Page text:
Discovering Quoits

Room 13 used the game across several curriculum areas. The first was Physical Education. Quoits uses the whole body and encourages balance and  eye and hand coordination. It develops students' ability to follow a set of specific movements.

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I was thinking about how I could incorporate some hands-on activities for the boys in Room 13. As the teacher, I discovered the Quoits game and it just so happened that Qu was the digraph for the week. From there the learning opportunities snowballed.

When I turned around the other way it was easier for me to throw the ring and get closer to the sticks.

It is really balancing. You have to really focus and look at where you want to throw the ring.

It helps me to  focus on one thing. Normally, you focus on the stick you want to throw the ring onto.

It helps me focus my brain on the middle stick. I am very likely to get a ring on the middle stick because I am good at throwing.

During Mathematics, the Quoits game provided multiple opportunities to practice a range of mathematical skills.  These included measuring, probability and practicing adding in tens and hundreds. For example, the first player to reach five hundred points is the winner, so students had to keep track of their numbers and add in 100’s. For measurement, students used meter rulers to measure the distances of the various rings and worked together to ensure there were no gaps or overlapping when measuring. Those who were not confident using the three-meter rulers, were supported by their peers and there were lots of great conversations.  Lastly, we started to explore the basics of probability. We discussed if the ring was unlikely or likely to hit the pegs,  and why or why not.

It is helping me learn the numbers. I will be proud of myself.

Playing quoits is giving me more ideas to work with numbers. I can count on in 10’s and I am learning more numbers.

There is a 30 points and a 20 points. That makes 50 points. So you only need another 50 points to make 100.

I am learning how to play quoits and learning how to add numbers to 100.

The last curriculum area that Quoits helped us learn about was Science

Students thought about the “force” they would need to use to throw the ring and hit the target. Discussions were made about why or why not they were successful. Some students even linked this to some previous learning we had done previously.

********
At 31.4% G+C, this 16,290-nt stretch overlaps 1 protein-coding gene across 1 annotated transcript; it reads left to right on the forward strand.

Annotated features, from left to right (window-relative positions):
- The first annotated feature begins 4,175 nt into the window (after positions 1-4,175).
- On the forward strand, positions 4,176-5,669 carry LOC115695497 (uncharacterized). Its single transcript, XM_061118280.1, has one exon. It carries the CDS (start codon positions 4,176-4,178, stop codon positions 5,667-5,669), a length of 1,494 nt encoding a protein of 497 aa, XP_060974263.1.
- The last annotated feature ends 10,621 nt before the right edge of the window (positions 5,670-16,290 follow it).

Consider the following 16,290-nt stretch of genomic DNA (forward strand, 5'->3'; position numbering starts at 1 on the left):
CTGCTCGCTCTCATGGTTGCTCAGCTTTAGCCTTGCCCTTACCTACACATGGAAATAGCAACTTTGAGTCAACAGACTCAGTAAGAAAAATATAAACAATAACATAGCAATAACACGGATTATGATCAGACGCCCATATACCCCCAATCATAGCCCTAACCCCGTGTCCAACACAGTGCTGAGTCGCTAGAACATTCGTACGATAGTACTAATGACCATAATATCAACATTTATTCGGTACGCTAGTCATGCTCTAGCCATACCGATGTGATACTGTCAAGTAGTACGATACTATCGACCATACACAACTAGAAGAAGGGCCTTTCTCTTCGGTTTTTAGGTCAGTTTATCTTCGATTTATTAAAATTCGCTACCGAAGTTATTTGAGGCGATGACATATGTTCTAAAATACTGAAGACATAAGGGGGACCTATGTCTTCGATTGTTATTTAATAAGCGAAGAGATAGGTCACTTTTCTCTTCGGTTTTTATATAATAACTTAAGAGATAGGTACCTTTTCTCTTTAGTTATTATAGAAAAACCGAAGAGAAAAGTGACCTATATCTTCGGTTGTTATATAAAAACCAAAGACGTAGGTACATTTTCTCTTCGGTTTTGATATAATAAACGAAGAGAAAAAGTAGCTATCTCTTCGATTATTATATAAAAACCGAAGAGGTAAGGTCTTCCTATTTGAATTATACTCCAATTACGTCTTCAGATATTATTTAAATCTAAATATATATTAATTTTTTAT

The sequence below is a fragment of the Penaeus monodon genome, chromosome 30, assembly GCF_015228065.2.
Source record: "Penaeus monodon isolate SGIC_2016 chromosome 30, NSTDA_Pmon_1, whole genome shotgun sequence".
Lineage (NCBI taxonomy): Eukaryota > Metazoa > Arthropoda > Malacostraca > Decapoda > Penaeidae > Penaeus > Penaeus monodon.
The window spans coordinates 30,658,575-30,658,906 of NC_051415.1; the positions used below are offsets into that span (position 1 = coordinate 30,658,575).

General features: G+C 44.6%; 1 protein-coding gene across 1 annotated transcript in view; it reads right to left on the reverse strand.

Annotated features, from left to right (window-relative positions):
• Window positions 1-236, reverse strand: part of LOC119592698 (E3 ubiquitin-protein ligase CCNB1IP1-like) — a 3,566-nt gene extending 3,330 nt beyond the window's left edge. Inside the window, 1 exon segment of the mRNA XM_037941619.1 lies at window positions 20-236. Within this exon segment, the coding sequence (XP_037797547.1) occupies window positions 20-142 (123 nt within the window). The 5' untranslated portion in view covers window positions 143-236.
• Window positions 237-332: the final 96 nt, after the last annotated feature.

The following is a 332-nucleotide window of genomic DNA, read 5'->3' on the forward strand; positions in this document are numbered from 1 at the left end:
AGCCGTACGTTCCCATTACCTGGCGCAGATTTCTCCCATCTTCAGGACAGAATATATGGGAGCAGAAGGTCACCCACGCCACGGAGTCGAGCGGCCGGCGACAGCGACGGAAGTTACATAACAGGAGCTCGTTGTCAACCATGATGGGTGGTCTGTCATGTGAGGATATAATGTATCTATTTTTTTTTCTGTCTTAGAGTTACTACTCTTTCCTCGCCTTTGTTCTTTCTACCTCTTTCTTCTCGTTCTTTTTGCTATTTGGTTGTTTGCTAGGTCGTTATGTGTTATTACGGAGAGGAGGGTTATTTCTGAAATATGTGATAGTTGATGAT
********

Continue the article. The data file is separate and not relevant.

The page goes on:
For such a simple game, Quoits has been a really great learning tool that Room 13 have integrated across the curriculum. Best of all, it was lots of fun.

2024 Bowler

Gwen Bowler

Education has no beginning and no end. It ebbs and flows and is ever-changing. As an educator, it is my responsibility to instill a love of learning and an ability to adapt to an ever-changing world.

My teaching journey started at 40 when I retrained as a teacher after a career in journalism and many years as a stay-at-home mother. When we guide our students to be lifelong learners, we send them towards their next journey well-prepared for whatever life brings.

2024 Jackson

Leanne Jackson

I have a long history of being part of the education world. My experiences include being a parent, grandparent, and teacher. I have had training in both Early Childhood and Primary School.

I have been working at Wairakei Primary School since 2014 and I am teaching in the junior school. I have a strong belief that all children are capable learners and I am passionate about developing learning programmes that are creative, challenging, authentic and fun with my team. I nurture the children’s curiosity while encouraging them to become self- motivated and independent learners who understand what they are learning and why they are learning it.

I enjoy working in the supportive learning community of Wairakei Primary School where children, families and teachers learn and grow together.

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